The cup competitions usually provide the only realistic routes for minor Premiership teams and their managers to win any tangible trophies and gain recognition for their talents and endeavours.
The prolonged 38 game marathon that is a Premiership season may be short enough for an occasional dark horse to slip into a top five finish, but as the financial gap between the elite and the rest remains, it is highly unlikely that all of the top sides will finish below an unexpectedly lucky mid table team. Although Leicester are currently stress testing this to the limit.
Even the FA Cup has increasingly been dominated by the big four, so only the league cup, in its many guises remains as a viable target for mid table Premiership teams.
However, the manager of the month award also provides a minor, if achievable victory for any Premiership side, no matter how small.
The format is heavily tipped to favour an upset. It comprises just a handful of games, with a new competition beginning regularly, against often heavily skewed strengths of schedule. The vagaries of luck can see teams produce results that would be unlikely to be repeated over the longer stretch of 38 matches, when talent increasingly overpowers good fortune.
Since January 2000, nearly half of the monthly awards have fallen to the manager of either Manchester clubs, Arsenal, Chelsea or Liverpool. By contrast these clubs between themselves have won each and every Premiership title.
So their dominance on a year to year basis isn’t repeated over a monthly cycle.
51 different managers and 30 separate teams have been crowned the month’s best performer in the 142 individual competitions since New Year’s Day 2000.
Owen Coyle, Phil Brown, Brian McDermott and Garry Monk have been feted alongside more usual recipients, such as Sir Alex Ferguson and Arsene Wenger. Reading’s McDermott even winning a monthly award in the season that his side was relegated and just 33 days before his sacking.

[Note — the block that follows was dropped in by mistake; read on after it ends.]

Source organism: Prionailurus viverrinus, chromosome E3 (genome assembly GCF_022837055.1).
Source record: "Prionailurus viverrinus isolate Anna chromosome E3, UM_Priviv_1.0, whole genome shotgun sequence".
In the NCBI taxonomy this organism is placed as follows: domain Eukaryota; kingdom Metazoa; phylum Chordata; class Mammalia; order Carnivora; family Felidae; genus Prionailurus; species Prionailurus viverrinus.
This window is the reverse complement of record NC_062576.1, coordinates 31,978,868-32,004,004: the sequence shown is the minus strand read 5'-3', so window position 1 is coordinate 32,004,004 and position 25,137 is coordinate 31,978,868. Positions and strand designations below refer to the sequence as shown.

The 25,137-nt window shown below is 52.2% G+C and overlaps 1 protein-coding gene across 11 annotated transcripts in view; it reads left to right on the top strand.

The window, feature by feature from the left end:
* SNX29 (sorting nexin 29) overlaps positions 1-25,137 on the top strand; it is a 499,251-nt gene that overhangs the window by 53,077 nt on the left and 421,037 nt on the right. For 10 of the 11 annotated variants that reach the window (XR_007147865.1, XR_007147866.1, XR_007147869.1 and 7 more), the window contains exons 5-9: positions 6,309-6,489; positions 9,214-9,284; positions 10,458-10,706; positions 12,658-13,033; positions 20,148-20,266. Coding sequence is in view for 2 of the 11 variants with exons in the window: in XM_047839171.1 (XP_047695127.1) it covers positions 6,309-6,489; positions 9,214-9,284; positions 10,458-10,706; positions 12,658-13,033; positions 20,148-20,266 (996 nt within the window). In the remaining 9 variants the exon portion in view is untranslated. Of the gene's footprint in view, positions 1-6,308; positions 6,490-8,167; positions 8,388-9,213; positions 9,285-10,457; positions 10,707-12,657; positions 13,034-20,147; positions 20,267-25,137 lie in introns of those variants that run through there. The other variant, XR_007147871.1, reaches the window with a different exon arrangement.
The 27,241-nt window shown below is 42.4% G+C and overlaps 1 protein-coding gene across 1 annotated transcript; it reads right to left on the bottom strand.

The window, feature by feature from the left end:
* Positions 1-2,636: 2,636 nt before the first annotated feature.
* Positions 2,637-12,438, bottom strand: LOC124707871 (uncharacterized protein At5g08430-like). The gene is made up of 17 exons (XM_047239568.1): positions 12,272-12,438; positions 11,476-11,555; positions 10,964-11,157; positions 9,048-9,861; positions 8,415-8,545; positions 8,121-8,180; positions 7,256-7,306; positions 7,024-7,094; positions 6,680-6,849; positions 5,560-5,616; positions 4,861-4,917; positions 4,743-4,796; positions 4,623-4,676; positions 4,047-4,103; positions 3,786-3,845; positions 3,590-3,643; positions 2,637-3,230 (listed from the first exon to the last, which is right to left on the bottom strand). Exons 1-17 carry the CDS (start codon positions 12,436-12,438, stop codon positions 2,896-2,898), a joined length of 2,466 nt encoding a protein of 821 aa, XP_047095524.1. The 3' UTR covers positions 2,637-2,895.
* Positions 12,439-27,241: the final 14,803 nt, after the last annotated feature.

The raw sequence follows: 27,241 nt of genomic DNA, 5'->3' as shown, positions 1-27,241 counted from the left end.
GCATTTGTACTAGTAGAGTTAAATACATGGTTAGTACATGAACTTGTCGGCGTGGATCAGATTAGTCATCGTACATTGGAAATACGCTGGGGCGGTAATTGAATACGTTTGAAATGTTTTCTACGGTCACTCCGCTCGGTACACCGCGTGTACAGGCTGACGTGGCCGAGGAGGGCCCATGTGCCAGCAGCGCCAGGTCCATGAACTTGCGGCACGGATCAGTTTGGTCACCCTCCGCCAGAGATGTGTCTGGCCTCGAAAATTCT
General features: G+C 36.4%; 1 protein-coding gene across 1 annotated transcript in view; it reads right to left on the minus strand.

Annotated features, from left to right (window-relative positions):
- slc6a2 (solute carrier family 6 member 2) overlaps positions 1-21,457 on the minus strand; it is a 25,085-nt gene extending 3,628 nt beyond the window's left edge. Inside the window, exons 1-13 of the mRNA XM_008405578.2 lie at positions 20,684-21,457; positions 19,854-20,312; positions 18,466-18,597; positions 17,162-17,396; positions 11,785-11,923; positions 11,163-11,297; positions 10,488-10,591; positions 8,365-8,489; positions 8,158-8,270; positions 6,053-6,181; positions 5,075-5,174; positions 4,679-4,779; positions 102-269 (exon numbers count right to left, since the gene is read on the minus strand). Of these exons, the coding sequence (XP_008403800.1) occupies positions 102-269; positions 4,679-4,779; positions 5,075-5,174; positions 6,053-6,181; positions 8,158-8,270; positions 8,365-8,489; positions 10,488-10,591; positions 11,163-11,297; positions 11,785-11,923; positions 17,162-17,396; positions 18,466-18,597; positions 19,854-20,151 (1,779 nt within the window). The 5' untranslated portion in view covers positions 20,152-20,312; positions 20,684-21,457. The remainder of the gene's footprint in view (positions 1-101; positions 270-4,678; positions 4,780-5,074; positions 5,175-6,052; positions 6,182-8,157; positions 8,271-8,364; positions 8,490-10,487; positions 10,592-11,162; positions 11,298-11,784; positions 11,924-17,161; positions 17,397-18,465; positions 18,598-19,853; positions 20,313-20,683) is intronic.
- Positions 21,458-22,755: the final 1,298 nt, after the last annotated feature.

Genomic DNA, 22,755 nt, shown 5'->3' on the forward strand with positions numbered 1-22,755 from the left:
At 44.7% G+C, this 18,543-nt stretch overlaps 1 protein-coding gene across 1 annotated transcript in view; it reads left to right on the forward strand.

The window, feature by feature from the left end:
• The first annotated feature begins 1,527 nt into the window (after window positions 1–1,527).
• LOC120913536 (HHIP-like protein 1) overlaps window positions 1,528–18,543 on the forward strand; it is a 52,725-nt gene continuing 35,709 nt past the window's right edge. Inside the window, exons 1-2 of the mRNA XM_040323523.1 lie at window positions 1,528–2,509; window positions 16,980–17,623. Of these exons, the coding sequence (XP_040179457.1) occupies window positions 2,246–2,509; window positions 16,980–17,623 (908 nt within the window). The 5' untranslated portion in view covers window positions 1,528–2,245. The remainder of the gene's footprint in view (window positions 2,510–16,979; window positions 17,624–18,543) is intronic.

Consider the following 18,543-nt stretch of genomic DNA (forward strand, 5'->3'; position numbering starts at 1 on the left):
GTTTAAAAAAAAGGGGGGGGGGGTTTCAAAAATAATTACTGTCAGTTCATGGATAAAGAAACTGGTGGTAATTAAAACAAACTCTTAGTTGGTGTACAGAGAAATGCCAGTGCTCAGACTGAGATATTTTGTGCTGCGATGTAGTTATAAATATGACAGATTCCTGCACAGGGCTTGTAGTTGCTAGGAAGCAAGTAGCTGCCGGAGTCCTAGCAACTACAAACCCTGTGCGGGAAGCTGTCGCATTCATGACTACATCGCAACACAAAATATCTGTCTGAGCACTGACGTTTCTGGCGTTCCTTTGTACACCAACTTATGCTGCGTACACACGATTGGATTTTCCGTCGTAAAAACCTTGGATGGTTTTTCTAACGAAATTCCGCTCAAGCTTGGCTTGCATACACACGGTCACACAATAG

The relative democracy that small numbers of matches can bring to the Premiership was neatly demonstrated by the last two recipients of the award during the 2013/14 season.
Brendan Rodgers lifted the award in March 2014 as Liverpool fought for the title and Tony Pulis won in April, as Crystal Palace escaped from the relegation zone. The two sides then met in May and the underdogs Palace fatally undermined high flying Liverpool’s title challenge in a single, unpredictable match.
So small sample size can temporarily elevate inferior sides above their more illustrious rivals and while gaining more points that your rivals in a calendar month doesn’t always guarantee the manager of the month award, it is obviously a huge contributing factor.
The first two months of the current season rewarded South American managers, Pellegrini and Pochettino winning awards for their results at Manchester City and Spurs respectively.
The former was a clear winner in August. Simulations from shot models for all 40 matches resulted in City topping the table on points and if necessary goal difference over half the time, with their nearest virtual challengers, Arsenal, Manchester United and Swansea trailing well behind.
September was less clear cut. Shot models project Spurs as the most likely side with the best September Premier League record, but Southampton and Everton run them close.
The volatility of a small number of matches is evident in Everton's first two months of the campaign. Hugely unlikely to have topped the table in August they chased home Spurs and Southampton during the following month. Similarly, runaway winners in August, Manchester City fared only slightly better in simulations than did Newcastle in September.
Such a run at the beginning of the season is obviously most evident because it will be mirrored in the current league position of a side and it is easy to make unmerited assumptions without realising how likely this is to happen just by natural variation within a small number of games.
The sight of a manager of any team lifting a manager of the month award may elevate expectations. When this new "norm" fails to be repeated, as it may well do if luck is a component, disappointment, as Brian McDermott discovered at Reading may quickly follow.